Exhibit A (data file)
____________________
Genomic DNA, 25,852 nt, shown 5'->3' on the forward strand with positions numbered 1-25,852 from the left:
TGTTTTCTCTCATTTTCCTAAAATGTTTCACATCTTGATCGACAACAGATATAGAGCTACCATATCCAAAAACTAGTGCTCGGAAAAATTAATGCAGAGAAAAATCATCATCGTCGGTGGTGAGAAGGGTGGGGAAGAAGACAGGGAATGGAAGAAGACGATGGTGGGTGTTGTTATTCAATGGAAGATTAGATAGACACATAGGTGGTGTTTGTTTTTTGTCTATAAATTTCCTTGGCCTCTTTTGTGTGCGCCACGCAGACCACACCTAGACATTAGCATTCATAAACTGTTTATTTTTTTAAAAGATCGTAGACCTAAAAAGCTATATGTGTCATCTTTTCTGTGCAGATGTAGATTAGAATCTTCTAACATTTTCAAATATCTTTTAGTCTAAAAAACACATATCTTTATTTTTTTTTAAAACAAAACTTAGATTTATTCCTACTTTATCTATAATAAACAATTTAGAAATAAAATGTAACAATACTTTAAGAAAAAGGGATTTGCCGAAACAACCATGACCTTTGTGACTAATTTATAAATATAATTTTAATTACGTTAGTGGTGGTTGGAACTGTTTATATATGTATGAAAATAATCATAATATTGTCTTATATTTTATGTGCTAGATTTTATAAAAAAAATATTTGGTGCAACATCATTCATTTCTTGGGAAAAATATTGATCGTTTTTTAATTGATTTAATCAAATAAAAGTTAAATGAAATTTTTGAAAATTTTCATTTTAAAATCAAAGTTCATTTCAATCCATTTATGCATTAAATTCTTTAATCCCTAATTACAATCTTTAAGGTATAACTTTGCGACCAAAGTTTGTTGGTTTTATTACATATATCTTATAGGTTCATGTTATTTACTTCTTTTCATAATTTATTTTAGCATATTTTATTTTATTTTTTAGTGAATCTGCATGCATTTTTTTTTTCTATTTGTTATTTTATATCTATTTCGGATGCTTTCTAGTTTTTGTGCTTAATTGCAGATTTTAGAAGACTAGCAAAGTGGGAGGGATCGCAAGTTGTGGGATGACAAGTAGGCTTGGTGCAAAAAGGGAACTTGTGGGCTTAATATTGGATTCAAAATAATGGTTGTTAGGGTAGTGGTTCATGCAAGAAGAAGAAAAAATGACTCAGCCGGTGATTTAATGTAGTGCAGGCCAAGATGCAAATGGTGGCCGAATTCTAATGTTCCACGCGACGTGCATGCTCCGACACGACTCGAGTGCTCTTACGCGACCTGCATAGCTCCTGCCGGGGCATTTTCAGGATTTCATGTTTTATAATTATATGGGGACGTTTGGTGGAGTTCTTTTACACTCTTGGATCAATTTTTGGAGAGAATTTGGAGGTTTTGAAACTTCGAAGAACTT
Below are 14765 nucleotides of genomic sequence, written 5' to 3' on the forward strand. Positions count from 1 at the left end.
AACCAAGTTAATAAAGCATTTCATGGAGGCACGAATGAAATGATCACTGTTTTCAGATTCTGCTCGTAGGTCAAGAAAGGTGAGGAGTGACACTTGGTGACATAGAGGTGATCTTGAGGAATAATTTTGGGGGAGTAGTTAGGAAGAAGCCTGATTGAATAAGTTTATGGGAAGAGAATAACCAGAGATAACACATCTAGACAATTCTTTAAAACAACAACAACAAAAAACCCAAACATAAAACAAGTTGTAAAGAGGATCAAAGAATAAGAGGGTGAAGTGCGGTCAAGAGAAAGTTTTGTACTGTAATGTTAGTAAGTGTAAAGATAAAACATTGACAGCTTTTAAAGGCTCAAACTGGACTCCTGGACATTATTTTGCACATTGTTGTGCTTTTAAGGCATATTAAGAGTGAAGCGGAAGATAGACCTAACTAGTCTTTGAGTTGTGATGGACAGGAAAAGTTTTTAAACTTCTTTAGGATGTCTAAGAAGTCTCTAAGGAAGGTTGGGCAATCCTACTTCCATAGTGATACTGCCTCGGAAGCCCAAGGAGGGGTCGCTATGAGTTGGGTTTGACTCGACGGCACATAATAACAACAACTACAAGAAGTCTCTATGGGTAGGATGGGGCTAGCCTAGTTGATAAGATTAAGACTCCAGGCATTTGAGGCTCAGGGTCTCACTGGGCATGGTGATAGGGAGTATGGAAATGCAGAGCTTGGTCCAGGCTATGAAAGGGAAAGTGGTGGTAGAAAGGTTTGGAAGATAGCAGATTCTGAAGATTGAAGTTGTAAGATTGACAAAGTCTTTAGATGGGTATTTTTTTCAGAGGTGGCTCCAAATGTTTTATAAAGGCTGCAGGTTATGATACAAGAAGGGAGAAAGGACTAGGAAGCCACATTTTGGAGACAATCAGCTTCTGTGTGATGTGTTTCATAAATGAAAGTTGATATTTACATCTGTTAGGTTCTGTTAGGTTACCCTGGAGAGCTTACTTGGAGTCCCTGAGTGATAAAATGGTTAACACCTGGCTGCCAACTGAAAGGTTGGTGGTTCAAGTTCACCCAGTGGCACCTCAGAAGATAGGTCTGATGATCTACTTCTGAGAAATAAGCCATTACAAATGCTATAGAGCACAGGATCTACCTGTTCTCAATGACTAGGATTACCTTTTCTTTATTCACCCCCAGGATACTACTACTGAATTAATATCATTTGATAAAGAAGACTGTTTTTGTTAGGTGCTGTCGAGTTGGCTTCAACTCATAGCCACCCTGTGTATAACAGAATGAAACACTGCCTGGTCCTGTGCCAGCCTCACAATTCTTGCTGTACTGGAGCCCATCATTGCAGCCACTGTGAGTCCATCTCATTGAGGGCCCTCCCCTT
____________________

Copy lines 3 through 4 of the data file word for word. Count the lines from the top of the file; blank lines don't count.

Below are 14765 nucleotides of genomic sequence, written 5' to 3' on the forward strand. Positions count from 1 at the left end.
AACCAAGTTAATAAAGCATTTCATGGAGGCACGAATGAAATGATCACTGTTTTCAGATTCTGCTCGTAGGTCAAGAAAGGTGAGGAGTGACACTTGGTGACATAGAGGTGATCTTGAGGAATAATTTTGGGGGAGTAGTTAGGAAGAAGCCTGATTGAATAAGTTTATGGGAAGAGAATAACCAGAGATAACACATCTAGACAATTCTTTAAAACAACAACAACAAAAAACCCAAACATAAAACAAGTTGTAAAGAGGATCAAAGAATAAGAGGGTGAAGTGCGGTCAAGAGAAAGTTTTGTACTGTAATGTTAGTAAGTGTAAAGATAAAACATTGACAGCTTTTAAAGGCTCAAACTGGACTCCTGGACATTATTTTGCACATTGTTGTGCTTTTAAGGCATATTAAGAGTGAAGCGGAAGATAGACCTAACTAGTCTTTGAGTTGTGATGGACAGGAAAAGTTTTTAAACTTCTTTAGGATGTCTAAGAAGTCTCTAAGGAAGGTTGGGCAATCCTACTTCCATAGTGATACTGCCTCGGAAGCCCAAGGAGGGGTCGCTATGAGTTGGGTTTGACTCGACGGCACATAATAACAACAACTACAAGAAGTCTCTATGGGTAGGATGGGGCTAGCCTAGTTGATAAGATTAAGACTCCAGGCATTTGAGGCTCAGGGTCTCACTGGGCATGGTGATAGGGAGTATGGAAATGCAGAGCTTGGTCCAGGCTATGAAAGGGAAAGTGGTGGTAGAAAGGTTTGGAAGATAGCAGATTCTGAAGATTGAAGTTGTAAGATTGACAAAGTCTTTAGATGGGTATTTTTTTCAGAGGTGGCTCCAAATGTTTTATAAAGGCTGCAGGTTATGATACAAGAAGGGAGAAAGGACTAGGAAGCCACATTTTGGAGACAATCAGCTTCTGTGTGATGTGTTTCATAAATGAAAGTTGATATTTACATCTGTTAGGTTCTGTTAGGTTACCCTGGAGAGCTTACTTGGAGTCCCTGAGTGATAAAATGGTTAACACCTGGCTGCCAACTGAAAGGTTGGTGGTTCAAGTTCACCCAGTGGCACCTCAGAAGATAGGTCTGATGATCTACTTCTGAGAAATAAGCCATTACAAATGCTATAGAGCACAGGATCTACCTGTTCTCAATGACTAGGATTACCTTTTCTTTATTCACCCCCAGGATACTACTACTGAATTAATATCATTTGATAAAGAAGACTGTTTTTGTTAGGTGCTGTCGAGTTGGCTTCAACTCATAGCCACCCTGTGTATAACAGAATGAAACACTGCCTGGTCCTGTGCCAGCCTCACAATTCTTGCTGTACTGGAGCCCATCATTGCAGCCACTGTGAGTCCATCTCATTGAGGGCCCTCCCCTT